Windows XP Network BridgeIn Windows XP, a Network Bridge is a feature that is used to combine two or more local area networks (such as wired and wireless) into one logical network. Computers on each network can communicate with computers on all of the other networks, sharing files, printers and even an Internet connection.
To create a bridge between two or more network connections, open the Network Connections folder. Hold down the Ctrl key while clicking the desired connections, then right click one of them and select Bridge Connections. The Network Bridge will appear in the list of network connections, along with the connections that are included in the bridge.
The Network Bridge takes on most of the attributes of a normal network connection. To configure it, right click the Network Bridge and select Properties. You can add or remove connections from the bridge, enable protocols and clients, assign an IP address, create a connection icon in the notification area and other options. When a network connection is added to the Network Bridge, it loses its individual attributes. It no longer has an IP address, clients, protocols, and so on.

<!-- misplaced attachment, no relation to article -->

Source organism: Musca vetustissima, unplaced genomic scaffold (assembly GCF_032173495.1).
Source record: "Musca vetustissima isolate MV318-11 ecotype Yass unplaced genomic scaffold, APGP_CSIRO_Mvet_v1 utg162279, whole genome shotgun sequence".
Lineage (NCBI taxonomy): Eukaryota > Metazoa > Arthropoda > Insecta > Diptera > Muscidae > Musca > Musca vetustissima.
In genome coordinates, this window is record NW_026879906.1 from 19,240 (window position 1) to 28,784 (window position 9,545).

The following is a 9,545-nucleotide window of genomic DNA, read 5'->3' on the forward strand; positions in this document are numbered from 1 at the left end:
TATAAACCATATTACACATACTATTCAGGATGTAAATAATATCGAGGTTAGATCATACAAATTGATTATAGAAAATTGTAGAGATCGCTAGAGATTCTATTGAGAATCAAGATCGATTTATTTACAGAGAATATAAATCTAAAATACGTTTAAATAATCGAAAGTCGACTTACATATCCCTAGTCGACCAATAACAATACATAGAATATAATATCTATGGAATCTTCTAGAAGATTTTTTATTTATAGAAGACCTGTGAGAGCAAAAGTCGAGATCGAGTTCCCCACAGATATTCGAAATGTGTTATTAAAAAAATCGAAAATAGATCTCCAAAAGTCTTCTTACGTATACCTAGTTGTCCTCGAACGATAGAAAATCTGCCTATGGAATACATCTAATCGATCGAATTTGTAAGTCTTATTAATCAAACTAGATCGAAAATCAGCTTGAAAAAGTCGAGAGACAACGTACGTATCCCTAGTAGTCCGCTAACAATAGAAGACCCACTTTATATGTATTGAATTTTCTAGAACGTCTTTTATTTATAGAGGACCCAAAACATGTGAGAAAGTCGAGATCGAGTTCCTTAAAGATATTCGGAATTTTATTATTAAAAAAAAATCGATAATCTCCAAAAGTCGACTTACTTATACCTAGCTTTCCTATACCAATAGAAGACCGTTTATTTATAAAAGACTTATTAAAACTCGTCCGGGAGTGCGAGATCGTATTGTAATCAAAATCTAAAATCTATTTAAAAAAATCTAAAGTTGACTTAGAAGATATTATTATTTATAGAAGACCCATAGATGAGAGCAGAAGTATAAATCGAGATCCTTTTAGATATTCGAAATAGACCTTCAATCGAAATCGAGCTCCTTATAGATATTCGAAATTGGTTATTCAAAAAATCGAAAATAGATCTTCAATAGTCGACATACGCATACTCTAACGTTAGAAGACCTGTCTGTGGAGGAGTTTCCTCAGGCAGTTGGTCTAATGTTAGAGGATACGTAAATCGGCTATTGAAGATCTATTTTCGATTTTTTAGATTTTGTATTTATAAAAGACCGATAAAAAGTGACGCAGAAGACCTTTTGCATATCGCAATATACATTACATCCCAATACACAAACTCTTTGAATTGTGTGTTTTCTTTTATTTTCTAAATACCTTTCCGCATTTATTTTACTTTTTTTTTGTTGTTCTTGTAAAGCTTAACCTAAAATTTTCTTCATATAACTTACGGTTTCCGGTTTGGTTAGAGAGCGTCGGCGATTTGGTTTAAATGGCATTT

See also "XP ICS - Network Bridge" on PracticallyNetworked.com.
Stay up to date on the latest developments in Internet terminology with a free weekly newsletter from Webopedia. Join to subscribe now.
Webopedia's student apps roundup will help you to better organize your class schedule and stay on top of assignments and homework. Read More »20 Ways to Shorten a URL
If you need to shorten a long URL try this list of 20 free online redirection services. Read More »Top 10 Tech Terms of 2015
The most popular Webopedia definitions of 2015. Read More »
This Webopedia study guide describes the different parts of a computer system and their relations. Read More »Network Fundamentals Study Guide
Networking fundamentals teaches the building blocks of modern network design. Learn different types of networks, concepts, architecture and... Read More »The Five Generations of Computers
Learn about each of the five generations of computers and major technology developments that have led to the current devices that we use today. Read More »